I had been assigned to a congregation in Cameroon that was facing a huge crisis.
A man had given the church land on which the congregation built a simple church. But the land transfer had not been completed when the man died, and his widow wanted the land back. She took the church to court, and the judge ruled that the church must buy the land for a huge sum of money or vacate the land within two weeks.
On the Sabbath before we had to vacate the property, I preached on Joshua and his “impossible” situation at Jericho. I challenged the members to believe that God would deliver us just as He had delivered the children of Israel at Jericho.
After the service I invited those who were willing to go with me to visit the woman, who was not an Adventist. Several members refused, saying it would do no good. I sensed that it was these members’ lack of love that had driven this woman to take back the church land.
Those who remained prayed with me that God would cleanse our hearts from animosity and prepare the way. Then we walked to the woman’s home. We arrived at her home singing, and the woman sat listening quietly. I told her that we had come to apologize to her and to ask her forgiveness for treating her unkindly. I recounted her husband’s reason for giving the land to the church, and then I prayed that God would bless her.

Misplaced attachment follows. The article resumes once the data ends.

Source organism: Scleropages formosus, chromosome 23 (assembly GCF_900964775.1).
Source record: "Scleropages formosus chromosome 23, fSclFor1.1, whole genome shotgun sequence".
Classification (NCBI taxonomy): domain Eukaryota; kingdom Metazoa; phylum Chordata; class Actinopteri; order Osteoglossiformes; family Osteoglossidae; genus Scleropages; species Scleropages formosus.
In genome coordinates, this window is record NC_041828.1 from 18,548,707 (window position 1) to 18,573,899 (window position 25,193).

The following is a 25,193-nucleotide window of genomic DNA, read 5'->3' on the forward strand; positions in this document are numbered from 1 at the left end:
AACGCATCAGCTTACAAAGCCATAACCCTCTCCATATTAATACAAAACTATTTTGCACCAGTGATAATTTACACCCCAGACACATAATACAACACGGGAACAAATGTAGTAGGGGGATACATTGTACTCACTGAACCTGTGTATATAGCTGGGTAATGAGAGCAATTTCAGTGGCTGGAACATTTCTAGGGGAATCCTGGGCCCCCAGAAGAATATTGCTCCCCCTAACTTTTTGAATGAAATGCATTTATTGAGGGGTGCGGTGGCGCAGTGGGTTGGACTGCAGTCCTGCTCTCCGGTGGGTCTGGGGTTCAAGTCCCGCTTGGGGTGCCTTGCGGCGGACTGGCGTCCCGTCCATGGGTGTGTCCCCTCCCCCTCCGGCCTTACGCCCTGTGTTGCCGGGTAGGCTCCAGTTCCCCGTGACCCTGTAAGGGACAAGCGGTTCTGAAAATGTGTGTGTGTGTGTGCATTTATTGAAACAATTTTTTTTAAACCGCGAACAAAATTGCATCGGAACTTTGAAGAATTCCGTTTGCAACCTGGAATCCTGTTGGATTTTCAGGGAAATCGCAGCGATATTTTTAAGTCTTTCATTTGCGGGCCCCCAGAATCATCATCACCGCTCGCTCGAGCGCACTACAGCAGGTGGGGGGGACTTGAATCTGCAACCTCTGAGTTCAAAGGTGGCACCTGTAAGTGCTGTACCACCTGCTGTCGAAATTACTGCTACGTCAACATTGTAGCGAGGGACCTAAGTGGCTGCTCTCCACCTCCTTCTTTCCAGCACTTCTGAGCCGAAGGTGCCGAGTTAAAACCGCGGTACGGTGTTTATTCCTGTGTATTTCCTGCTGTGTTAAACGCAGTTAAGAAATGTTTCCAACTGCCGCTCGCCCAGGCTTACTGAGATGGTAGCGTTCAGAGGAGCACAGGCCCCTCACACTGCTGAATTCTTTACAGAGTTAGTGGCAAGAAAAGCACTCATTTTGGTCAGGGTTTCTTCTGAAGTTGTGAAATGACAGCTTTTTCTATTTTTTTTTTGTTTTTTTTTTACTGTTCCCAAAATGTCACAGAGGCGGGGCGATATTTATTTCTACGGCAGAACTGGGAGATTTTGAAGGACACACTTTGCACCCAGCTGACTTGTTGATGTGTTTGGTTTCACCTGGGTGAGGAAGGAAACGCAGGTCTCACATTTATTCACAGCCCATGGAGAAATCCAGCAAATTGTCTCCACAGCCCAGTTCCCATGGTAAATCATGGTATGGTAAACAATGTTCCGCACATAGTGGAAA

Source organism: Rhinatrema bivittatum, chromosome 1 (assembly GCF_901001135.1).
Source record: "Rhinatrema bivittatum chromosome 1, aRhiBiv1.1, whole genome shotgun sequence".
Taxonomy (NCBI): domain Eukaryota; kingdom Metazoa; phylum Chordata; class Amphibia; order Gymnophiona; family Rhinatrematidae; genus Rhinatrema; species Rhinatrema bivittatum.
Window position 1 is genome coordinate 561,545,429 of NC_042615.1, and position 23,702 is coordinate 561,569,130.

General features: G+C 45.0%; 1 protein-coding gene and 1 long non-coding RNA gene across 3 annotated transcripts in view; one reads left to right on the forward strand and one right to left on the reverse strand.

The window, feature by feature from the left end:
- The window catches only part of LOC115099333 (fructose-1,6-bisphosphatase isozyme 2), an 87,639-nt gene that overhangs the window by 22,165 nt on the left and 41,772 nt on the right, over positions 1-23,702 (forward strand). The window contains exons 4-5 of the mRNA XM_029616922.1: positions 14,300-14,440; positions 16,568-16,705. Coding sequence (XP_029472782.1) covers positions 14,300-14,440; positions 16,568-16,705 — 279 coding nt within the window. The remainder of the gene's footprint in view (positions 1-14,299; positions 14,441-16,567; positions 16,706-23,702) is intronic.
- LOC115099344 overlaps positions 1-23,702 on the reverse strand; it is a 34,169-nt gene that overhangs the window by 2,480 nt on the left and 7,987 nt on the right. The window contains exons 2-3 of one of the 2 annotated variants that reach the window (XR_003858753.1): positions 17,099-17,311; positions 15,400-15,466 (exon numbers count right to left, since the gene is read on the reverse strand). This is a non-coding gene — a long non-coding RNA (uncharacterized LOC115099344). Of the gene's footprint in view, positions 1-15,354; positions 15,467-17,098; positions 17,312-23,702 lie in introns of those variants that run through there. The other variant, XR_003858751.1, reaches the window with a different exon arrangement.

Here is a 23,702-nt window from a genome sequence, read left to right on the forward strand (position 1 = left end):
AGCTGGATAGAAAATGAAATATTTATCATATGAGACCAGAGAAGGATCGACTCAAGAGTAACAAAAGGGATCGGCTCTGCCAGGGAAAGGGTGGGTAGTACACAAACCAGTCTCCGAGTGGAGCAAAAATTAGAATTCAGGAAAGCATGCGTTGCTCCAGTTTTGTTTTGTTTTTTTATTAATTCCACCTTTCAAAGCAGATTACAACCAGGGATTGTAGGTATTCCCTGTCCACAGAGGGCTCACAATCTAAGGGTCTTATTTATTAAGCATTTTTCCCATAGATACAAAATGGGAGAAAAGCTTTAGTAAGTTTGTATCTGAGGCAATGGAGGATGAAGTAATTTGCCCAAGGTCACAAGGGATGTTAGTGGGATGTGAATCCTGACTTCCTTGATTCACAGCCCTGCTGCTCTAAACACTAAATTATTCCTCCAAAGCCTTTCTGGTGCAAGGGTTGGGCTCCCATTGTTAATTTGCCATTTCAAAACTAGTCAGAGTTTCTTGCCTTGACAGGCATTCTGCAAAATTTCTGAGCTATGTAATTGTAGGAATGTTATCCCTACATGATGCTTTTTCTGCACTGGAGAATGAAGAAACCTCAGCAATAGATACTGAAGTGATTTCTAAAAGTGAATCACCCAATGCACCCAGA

Silence fell on the group. Then the woman said, “Last week I dreamed that you would come today. Now go; you’ll hear from me later.” The church members greeted her warmly before we left.
The next day I was called to visit the woman’s home. “I have decided to give the church half the land my husband originally gave you,” she said. “But you must build the school you have planned on the land I am giving you.”
That afternoon we had a prayer and praise meeting in the church. Many confessed their unbelief and the unkindness they had felt toward the women. And everyone praised God for saving the church. The members’ attitudes have changed, and they often visit this woman and invite her family to the church.
Today an Adventist school serves the community, and the members have learned critical lessons in love, forgiveness, and faith.
Yves Mbende is chaplain of Adventist University of Cosendai in Cameroon, West Africa.